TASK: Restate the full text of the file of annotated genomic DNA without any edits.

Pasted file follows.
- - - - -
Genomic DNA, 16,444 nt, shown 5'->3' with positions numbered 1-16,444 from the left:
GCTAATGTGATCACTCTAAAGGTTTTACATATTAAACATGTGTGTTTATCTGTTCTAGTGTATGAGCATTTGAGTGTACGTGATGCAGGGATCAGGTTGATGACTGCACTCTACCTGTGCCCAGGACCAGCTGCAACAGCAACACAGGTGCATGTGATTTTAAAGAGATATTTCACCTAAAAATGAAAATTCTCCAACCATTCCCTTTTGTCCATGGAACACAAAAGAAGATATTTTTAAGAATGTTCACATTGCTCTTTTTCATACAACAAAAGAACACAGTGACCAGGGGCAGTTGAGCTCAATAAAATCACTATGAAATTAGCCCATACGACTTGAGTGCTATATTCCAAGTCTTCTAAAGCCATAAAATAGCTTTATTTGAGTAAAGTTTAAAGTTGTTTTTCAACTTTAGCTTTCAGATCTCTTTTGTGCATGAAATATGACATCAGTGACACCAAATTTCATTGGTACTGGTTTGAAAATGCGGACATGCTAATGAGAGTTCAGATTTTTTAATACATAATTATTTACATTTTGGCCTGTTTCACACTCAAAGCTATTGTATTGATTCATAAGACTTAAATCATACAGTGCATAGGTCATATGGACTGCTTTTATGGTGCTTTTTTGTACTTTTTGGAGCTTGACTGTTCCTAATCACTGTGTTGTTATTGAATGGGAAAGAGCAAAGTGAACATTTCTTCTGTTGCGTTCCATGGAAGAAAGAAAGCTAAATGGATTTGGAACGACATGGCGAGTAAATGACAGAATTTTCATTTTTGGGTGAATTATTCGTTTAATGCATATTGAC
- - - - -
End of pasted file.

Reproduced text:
Genomic DNA, 16,444 nt, shown 5'->3' with positions numbered 1-16,444 from the left:
GCTAATGTGATCACTCTAAAGGTTTTACATATTAAACATGTGTGTTTATCTGTTCTAGTGTATGAGCATTTGAGTGTACGTGATGCAGGGATCAGGTTGATGACTGCACTCTACCTGTGCCCAGGACCAGCTGCAACAGCAACACAGGTGCATGTGATTTTAAAGAGATATTTCACCTAAAAATGAAAATTCTCCAACCATTCCCTTTTGTCCATGGAACACAAAAGAAGATATTTTTAAGAATGTTCACATTGCTCTTTTTCATACAACAAAAGAACACAGTGACCAGGGGCAGTTGAGCTCAATAAAATCACTATGAAATTAGCCCATACGACTTGAGTGCTATATTCCAAGTCTTCTAAAGCCATAAAATAGCTTTATTTGAGTAAAGTTTAAAGTTGTTTTTCAACTTTAGCTTTCAGATCTCTTTTGTGCATGAAATATGACATCAGTGACACCAAATTTCATTGGTACTGGTTTGAAAATGCGGACATGCTAATGAGAGTTCAGATTTTTTAATACATAATTATTTACATTTTGGCCTGTTTCACACTCAAAGCTATTGTATTGATTCATAAGACTTAAATCATACAGTGCATAGGTCATATGGACTGCTTTTATGGTGCTTTTTTGTACTTTTTGGAGCTTGACTGTTCCTAATCACTGTGTTGTTATTGAATGGGAAAGAGCAAAGTGAACATTTCTTCTGTTGCGTTCCATGGAAGAAAGAAAGCTAAATGGATTTGGAACGACATGGCGAGTAAATGACAGAATTTTCATTTTTGGGTGAATTATTCGTTTAATGCATATTGAC